His widow has the terrible look of Agamemnon about her. As warriors steal their fallen opponents’ strength. You don’t screw with Clytemnestra. She is fearless now.
But it’s only a dream.
In the kitchen, chopping garlic, Aegisthus tells her he’s heard that Agamemnon is coming back soon. She turns away and waves her hand at him.
“Our living arrangements aren’t going to work so well once he gets back, Cly.”
“I don’t want to talk about it.”
“We’re going to have to at some point. Or are you going to stay married to him forever?”
She starts ripping apart green beans on the counter.
“I don’t. want to. talk about it.” It comes out sounding sing-song, like a cheer or a rallying cry.
“Are you planning to just wait until he walks through the front door to figure out what you’re doing?” His chopping has slowed, then stopped. He’s watching her. “Do you even want me here anymore? Clytemnestra?”
“You barely talk to me. Am I past my usefulness?”
“Well, I don’t know what to think.”
The back of her head does not respond. He sets his knife down and takes her by the shoulders, turning her around to face him. “I love you.”
She picks at the beheaded vegetables in her hand.
“You can’t say it, can you?”
“Aegisthus, my daughter just died and I—”
“No, stop. Stop it.” He shakes her as he speaks, as though he can put his words physically inside of her. “You can’t hide behind her. I’ve been here, okay? Don’t use her to make excuses for yourself. I’ve been here.”
Clytemnestra steps back, looking up at his face for the first time. Her own face is white and her breath seems to make her whole body tremble.
“Don’t you dare accuse me of using my daughter.”
He reaches out for her, but she takes another step back.
“I don’t want to talk about it.”
“No. Drop it.”
“I think I have a right to—”
“No!” Clytemnestra’s hands clench instinctively into fists, crushing the green beans into her palms. “You have no rights. I don’t owe you anything. I didn’t ask you for anything.”
He meets her rising fury with a wall of rational, bitter calm.
“Yeah, you don’t need anyone, do you? Not me, not Electra—”
“This has nothing to do with Electra.”
“Yeah, it does. It has to do with you shutting everyone out. Like you’re the first person to ever grieve. I have been here for you every minute and you won’t talk to me. You can’t even talk to your own children.”
“Don’t you dare tell me about my children. You don’t know a single thing. You think you have any idea what this feels like? You don’t even have any living children—”
“Yeah, well you do.”
“Fuck you!” She stamps her foot and throws the wrinkled green beans at him as hard as she can. They fall lightly against his chest and drift to the floor.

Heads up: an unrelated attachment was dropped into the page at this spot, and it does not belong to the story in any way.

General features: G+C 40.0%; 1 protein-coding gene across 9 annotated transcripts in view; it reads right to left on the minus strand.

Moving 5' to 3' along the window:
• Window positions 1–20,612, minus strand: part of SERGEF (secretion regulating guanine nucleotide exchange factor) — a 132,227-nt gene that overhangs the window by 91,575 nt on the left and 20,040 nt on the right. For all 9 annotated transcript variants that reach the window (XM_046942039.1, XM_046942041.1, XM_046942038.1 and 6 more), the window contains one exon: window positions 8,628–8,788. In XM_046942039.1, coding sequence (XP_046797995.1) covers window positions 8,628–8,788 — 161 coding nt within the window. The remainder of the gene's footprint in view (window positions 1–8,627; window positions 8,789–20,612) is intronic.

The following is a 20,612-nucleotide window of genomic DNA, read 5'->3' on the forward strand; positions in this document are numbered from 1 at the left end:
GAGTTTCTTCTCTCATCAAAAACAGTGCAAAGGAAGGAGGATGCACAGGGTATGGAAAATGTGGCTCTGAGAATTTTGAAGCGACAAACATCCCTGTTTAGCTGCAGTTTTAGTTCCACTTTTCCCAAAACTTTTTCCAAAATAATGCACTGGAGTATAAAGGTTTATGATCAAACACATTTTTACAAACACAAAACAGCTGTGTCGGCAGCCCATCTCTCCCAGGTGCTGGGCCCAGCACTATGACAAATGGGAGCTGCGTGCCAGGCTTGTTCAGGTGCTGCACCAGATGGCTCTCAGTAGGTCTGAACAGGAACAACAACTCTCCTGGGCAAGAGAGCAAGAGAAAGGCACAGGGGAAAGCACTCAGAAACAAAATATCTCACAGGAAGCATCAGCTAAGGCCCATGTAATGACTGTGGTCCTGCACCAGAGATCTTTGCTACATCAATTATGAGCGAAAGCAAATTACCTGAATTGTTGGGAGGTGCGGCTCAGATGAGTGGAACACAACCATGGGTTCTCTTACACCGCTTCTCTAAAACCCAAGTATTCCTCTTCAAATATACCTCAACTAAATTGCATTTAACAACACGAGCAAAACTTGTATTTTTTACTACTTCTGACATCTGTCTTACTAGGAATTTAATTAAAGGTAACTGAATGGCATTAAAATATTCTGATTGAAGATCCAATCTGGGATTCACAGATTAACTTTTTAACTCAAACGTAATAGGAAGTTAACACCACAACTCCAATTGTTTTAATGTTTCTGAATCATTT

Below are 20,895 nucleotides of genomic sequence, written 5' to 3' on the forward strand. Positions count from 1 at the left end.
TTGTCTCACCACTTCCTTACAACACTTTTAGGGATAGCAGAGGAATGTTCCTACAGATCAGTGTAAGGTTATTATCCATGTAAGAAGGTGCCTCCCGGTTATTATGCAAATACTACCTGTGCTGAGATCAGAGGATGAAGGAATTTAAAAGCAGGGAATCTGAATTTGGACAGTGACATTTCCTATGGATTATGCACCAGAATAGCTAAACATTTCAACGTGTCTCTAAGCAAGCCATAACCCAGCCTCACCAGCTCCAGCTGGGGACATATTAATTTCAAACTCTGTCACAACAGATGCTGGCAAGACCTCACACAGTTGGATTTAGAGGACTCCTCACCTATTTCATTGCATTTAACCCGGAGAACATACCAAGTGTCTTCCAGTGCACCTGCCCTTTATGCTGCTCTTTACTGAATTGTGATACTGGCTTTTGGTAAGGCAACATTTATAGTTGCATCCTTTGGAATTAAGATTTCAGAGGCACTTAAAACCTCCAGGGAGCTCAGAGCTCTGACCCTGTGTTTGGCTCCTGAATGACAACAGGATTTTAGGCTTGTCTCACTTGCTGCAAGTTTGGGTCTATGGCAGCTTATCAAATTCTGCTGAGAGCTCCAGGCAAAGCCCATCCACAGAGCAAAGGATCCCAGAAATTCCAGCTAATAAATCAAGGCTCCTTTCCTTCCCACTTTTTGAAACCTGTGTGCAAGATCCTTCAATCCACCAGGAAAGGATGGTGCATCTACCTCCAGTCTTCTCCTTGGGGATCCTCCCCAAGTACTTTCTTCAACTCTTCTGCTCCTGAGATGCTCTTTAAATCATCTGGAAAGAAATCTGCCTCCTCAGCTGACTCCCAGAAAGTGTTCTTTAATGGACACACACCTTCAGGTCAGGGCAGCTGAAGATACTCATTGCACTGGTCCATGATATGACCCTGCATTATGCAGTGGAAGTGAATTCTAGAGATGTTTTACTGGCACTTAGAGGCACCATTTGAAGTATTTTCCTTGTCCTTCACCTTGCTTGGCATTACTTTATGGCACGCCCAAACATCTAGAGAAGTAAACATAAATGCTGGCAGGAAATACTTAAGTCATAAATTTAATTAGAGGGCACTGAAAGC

“Electra and I—”
“What? Are you fucking her?”
“Don’t do that.”
“Then what do you care about her? She isn’t the one paying your fucking bills.”
Aegisthus’ face goes blank and his eyes seem to stare at a place two inches in front of her. “Oh. I see. Is that why I’m here?”
“I don’t know why you’re here.”
“Well, I guess I do now. I’m here to freeload off you. That’s why I’ve been here this whole time. To take advantage of you and get a little ass while I’m at it. Just like one of your famous parties with all your lovers and ex-lovers and future lovers gathered around the fireplace. I could be anyone as long as I keep my mouth shut and I’m good in bed, right? Isn’t that it, Clytemnestra? Do you even know the difference between your lovers anymore?”
“Get. the fuck. out. of my house.”
His hands open and tense, wide, like he is waiting to catch something. He takes a deep breath.
“Yeah. Okay. I made it too easy for you to get rid of me.”
She picks the beans off the floor and throws them away. She takes the garlic and the cutting board and the knife he was using, and she throws them away. She takes the pots off the stove and throws them against the wall before throwing them away, too.
But before he’s had time to get home, she leaves a message on his machine.
“I know the difference. Only one came when there was no party.”
He comes back.
He says, “I’m sorry.” He holds her by the shoulders, gently now, and tries to look into her eyes, but she twitches and fidgets and looks away.
“You don’t have to be sorry.”
“No, but I am.”
“Aegi, it’s okay, let’s drop it.”
“Okay, but I want to tell you—”
“Aegisthus!” She pulls away from him, but he takes her by the arms, firm.
“No, listen. I want to tell you that whatever you decide to do—about Agamemnon, about the kids, whatever, I’ll support you. Okay? I’ll be here with you no matter what. To the end.”
“Thanks,” she says. “I’ll let you know.”
Clytemnestra is startled by Electra in the hall one morning. She has not seen her in more than a week. Electra has the intrusive presence of a ghost and Clytemnestra can’t speak.
“I need some stuff,” Electra says.
“Don’t worry, I won’t stay too long and get in the way of your orgy.”
It’s been only a week, two at most, but Electra looks different. Clytemnestra doesn’t know why, she can’t figure out why.
“Not like I wanted to talk to you either,” Electra says, carefully walking around her mother without getting too close.
Clytemnestra retreats. She locks her bedroom door and, with odd paranoia, sits with her ear against it, listening to Electra move through the house until she is gone.
Her hair. She cut and dyed her hair. It has an unnatural red glow now. And it has never been that short before.